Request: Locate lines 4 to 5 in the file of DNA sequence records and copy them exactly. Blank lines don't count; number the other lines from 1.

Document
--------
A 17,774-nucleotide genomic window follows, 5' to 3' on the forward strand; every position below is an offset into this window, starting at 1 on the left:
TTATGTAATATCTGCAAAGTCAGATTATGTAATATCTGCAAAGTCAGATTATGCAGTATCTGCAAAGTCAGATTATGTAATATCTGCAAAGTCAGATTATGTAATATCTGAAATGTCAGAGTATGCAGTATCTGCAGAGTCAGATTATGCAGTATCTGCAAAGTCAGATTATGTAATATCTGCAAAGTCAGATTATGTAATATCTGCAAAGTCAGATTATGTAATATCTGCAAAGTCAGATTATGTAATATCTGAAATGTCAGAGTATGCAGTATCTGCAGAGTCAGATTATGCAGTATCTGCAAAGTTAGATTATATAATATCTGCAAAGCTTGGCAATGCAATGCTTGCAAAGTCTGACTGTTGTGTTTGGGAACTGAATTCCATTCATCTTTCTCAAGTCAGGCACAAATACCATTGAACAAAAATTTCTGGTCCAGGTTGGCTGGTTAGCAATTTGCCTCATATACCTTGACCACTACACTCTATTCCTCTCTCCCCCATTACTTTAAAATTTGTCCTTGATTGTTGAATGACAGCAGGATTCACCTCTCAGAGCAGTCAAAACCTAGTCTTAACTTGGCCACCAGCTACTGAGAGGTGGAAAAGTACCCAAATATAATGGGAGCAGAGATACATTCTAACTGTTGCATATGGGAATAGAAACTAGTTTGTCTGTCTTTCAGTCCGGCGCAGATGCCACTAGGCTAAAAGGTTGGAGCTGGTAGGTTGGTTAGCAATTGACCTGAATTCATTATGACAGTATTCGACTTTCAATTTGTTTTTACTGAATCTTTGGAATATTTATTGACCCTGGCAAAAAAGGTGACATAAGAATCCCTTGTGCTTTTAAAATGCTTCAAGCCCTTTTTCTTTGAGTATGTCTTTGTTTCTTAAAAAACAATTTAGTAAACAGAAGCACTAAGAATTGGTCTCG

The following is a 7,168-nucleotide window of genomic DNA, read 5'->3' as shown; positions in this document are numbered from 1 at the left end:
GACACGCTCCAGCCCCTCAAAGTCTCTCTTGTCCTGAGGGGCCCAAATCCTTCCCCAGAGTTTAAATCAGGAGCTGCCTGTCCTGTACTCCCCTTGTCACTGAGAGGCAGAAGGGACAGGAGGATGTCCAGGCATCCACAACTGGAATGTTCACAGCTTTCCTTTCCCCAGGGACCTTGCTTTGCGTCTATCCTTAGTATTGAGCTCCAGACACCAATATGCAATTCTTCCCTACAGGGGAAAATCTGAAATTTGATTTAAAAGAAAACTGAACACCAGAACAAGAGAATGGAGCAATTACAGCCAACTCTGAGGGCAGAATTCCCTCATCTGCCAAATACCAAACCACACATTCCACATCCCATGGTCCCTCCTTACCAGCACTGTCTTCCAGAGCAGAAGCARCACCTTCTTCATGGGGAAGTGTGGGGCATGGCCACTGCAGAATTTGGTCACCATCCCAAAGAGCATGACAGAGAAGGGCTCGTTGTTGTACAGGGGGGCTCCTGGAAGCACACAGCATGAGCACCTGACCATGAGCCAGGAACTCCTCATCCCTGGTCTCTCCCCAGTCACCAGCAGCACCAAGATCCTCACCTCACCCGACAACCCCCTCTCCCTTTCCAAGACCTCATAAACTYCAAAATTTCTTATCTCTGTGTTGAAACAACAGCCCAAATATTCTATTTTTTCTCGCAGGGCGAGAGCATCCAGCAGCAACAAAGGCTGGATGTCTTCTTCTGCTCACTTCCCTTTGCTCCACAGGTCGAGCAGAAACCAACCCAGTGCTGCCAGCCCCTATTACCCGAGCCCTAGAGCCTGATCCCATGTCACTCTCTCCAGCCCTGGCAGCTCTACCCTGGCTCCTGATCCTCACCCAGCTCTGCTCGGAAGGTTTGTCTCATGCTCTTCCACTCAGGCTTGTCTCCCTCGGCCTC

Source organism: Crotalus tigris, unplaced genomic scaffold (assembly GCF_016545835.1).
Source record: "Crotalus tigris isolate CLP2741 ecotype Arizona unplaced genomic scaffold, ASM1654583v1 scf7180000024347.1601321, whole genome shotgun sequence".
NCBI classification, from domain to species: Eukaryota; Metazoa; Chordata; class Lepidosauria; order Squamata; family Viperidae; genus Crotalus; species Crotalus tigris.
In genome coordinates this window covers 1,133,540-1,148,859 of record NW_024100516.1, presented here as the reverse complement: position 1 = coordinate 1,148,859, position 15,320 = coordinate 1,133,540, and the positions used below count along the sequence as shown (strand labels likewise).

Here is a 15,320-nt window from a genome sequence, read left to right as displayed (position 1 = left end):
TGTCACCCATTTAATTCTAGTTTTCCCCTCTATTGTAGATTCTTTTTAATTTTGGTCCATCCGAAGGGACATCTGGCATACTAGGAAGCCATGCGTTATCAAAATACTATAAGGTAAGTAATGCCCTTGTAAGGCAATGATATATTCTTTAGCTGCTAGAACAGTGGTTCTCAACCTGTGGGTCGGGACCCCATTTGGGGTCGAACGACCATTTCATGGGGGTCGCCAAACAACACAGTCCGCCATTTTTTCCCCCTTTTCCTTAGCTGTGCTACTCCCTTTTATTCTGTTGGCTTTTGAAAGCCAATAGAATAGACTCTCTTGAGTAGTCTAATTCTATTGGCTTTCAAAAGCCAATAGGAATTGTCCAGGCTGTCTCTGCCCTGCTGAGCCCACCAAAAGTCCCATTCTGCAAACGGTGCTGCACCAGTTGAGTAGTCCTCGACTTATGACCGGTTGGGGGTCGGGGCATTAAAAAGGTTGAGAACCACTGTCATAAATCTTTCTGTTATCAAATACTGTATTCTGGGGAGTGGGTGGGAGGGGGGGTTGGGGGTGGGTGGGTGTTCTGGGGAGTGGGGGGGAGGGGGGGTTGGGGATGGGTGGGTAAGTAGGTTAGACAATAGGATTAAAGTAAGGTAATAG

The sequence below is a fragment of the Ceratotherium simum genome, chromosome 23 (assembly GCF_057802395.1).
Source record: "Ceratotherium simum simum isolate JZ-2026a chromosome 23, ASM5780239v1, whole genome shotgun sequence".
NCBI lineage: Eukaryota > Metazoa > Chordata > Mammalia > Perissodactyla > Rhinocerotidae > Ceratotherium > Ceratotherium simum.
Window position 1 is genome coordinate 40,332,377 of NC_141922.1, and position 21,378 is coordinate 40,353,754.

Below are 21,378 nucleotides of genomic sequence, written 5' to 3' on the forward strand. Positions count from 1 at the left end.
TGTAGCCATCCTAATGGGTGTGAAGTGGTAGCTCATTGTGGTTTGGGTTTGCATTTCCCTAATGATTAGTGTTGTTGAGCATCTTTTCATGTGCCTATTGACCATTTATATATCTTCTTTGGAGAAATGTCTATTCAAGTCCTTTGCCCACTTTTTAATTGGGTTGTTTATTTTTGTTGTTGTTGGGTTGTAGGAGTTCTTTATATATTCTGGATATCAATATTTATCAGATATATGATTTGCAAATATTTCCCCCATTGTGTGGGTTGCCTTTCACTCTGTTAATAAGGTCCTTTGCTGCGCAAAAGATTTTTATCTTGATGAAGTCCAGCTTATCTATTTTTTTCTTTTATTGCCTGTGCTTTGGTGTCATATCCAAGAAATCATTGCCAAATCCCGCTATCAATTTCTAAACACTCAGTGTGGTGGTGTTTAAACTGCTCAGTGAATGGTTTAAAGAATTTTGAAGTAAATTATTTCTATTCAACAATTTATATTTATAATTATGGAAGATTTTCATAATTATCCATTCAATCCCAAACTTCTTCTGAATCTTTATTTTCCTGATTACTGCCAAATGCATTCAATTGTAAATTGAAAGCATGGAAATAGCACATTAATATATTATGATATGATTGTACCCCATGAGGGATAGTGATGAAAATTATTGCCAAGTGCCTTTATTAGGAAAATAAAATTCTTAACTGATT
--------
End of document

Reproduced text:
GACACGCTCCAGCCCCTCAAAGTCTCTCTTGTCCTGAGGGGCCCAAATCCTTCCCCAGAGTTTAAATCAGGAGCTGCCTGTCCTGTACTCCCCTTGTCACTGAGAGGCAGAAGGGACAGGAGGATGTCCAGGCATCCACAACTGGAATGTTCACAGCTTTCCTTTCCCCAGGGACCTTGCTTTGCGTCTATCCTTAGTATTGAGCTCCAGACACCAATATGCAATTCTTCCCTACAGGGGAAAATCTGAAATTTGATTTAAAAGAAAACTGAACACCAGAACAAGAGAATGGAGCAATTACAGCCAACTCTGAGGGCAGAATTCCCTCATCTGCCAAATACCAAACCACACATTCCACATCCCATGGTCCCTCCTTACCAGCACTGTCTTCCAGAGCAGAAGCARCACCTTCTTCATGGGGAAGTGTGGGGCATGGCCACTGCAGAATTTGGTCACCATCCCAAAGAGCATGACAGAGAAGGGCTCGTTGTTGTACAGGGGGGCTCCTGGAAGCACACAGCATGAGCACCTGACCATGAGCCAGGAACTCCTCATCCCTGGTCTCTCCCCAGTCACCAGCAGCACCAAGATCCTCACCTCACCCGACAACCCCCTCTCCCTTTCCAAGACCTCATAAACTYCAAAATTTCTTATCTCTGTGTTGAAACAACAGCCCAAATATTCTATTTTTTCTCGCAGGGCGAGAGCATCCAGCAGCAACAAAGGCTGGATGTCTTCTTCTGCTCACTTCCCTTTGCTCCACAGGTCGAGCAGAAACCAACCCAGTGCTGCCAGCCCCTATTACCCGAGCCCTAGAGCCTGATCCCATGTCACTCTCTCCAGCCCTGGCAGCTCTACCCTGGCTCCTGATCCTCACCCAGCTCTGCTCGGAAGGTTTGTCTCATGCTCTTCCACTCAGGCTTGTCTCCCTCGGCCTC

Source organism: Crotalus tigris, unplaced genomic scaffold (assembly GCF_016545835.1).